‘Shaken and Stirred’ Discussion Series Resumes

White Plains librarian Barbara Wenglin’s short-story discussion series has been a popular fixture for years, as the selections and their interpretations have produced a riveting give-and-take among the attendees.  After a winter break, selections from editor Diana Secker Tesdell’s 2016 anthology Shaken and Stirred: Intoxicating Stories (Everyman’s Pocket Classics) resume on Thursday, March 8, at 2 p.m. in our second floor auditorium.

Opening are “Wine,” by Doris Lessing and “Indiscretion,” by Guy de Maupassant. “The thematic link of Shaken and Stirred is that each story must have something to do with alcohol and drink (a play on the James Bond preferred martini), but my selections have even deeper connections,” says Wenglin. “When I choose a collection, I read every work in order to pair stories that relate to each other through plot, character and style. That leads to intriguing discussions.

“For example, in our last discussion of the fall, the paired stories by Roald Dahl and Edgar Allan Poe—though written by vastly different authors in different times and settings—dealt with elitist wine snobs who get their comeuppance! Two amusing pairings this spring include stories by Damon Runyon and O. Henry on ‘old New York’ in the early 20th century. Stay tuned!”

An ongoing tradition from Wenglin is to wrap each discussion with a relevant musical selection. “Last fall, with Poe’s victim in ‘The Cask of Amontillado’ chained to the Roman catacombs, I chose the Righteous Brothers’ haunting ‘Unchained Melody’ from 1965. My eclectic choices sometimes reflect allusions to music in the story itself, or selections from the ‘American Songbook,’ classic rock and roll, nostalgic cabaret and show tunes, with a bit of country thrown in.”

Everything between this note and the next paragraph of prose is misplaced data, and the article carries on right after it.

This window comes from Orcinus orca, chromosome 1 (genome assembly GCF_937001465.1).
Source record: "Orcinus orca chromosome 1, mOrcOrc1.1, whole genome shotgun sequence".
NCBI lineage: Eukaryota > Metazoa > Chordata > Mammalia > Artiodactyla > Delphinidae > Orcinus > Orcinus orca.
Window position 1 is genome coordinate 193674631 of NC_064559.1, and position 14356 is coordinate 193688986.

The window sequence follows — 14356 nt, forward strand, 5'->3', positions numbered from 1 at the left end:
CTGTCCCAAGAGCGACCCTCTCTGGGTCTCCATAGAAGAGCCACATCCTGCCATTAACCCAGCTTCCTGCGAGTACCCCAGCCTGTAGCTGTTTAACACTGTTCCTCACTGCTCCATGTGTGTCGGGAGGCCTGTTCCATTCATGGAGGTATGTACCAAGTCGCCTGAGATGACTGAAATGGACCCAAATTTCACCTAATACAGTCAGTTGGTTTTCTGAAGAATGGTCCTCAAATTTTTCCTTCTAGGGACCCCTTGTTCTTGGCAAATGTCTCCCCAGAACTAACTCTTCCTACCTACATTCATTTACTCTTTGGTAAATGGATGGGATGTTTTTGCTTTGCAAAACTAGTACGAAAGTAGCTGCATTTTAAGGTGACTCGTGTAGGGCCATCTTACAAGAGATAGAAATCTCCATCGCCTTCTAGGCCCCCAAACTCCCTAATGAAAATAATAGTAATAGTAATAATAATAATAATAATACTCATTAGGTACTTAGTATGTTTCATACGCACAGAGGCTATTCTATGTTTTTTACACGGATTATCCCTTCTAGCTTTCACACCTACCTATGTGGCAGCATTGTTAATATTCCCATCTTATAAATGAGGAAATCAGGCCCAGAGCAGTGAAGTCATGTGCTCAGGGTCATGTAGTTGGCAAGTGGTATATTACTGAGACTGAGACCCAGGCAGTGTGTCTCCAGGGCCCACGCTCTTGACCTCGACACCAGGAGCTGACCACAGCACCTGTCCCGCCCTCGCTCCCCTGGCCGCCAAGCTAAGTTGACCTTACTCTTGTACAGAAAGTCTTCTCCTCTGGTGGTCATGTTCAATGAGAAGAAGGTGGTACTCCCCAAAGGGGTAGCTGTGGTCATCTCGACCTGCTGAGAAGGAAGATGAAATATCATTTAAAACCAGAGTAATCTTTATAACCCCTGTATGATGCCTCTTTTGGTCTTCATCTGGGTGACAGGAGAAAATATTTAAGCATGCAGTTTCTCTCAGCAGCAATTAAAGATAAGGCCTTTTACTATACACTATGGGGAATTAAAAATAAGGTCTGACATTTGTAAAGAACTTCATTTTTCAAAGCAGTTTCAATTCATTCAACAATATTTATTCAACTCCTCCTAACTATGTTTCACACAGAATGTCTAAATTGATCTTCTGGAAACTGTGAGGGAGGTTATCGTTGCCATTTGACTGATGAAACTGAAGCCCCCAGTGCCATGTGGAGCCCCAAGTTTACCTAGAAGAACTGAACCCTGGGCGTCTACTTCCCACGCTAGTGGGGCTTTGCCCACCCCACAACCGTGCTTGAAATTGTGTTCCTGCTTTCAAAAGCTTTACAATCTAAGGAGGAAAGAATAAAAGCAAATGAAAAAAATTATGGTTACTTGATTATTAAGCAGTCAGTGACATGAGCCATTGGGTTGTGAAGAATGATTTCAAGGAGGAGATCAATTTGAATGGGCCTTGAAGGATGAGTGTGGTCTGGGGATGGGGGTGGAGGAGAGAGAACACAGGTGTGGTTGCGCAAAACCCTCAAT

A new tradition is closing the series with an endemic film. In the fall, it was When a Man Loves a Woman on how the effects of a schoolteacher’s alcoholism and recovery impacted her and her family. The spring screening on May 25 will be the adaptation of John Cheever’s “The Swimmer” (to be discussed the day before), a cultish 1968 film starring Burt Lancaster as a handsome suburbanite who decides to “swim” home through the pools of his wealthy friends, with each encounter revealing an aspect of his troubled past.  Rotten Tomatoes gave the film an approval rating of 100%, based on 22 critic reviews.

The free discussion is made possible with the support of the Friends of the White Plains Library. You may register once for the series by calling (914) 422-1480 or through the adult calendar on our website. Copies of the anthology are available to borrow, and for more information email bwenglin@whiteplainslibrary.org.

Here is the spring schedule. All are on Thursdays from 2:00-4:15 p.m., except for the screening of The Swimmer, which will be on a Friday:

♦ March 8: “Wine,” by Doris Lessing” and “Indiscretion,” by Guy de Maupassant

♦ March 22:  “Party,” by Penelope Lively and “Dinner on the Rocks” by Dawn Powell

♦ April 19: “A Bachelor’s Party,” by Charles Dickens and “Clout’s Fling,” by Colette

♦ May 3: “The Lost Blend,” by O. Henry, and “Lillian,” by Damon Runyon

♦ May 24: “The Swimmer, ” by John Cheever

♦ May 25: The Swimmer (film screening)

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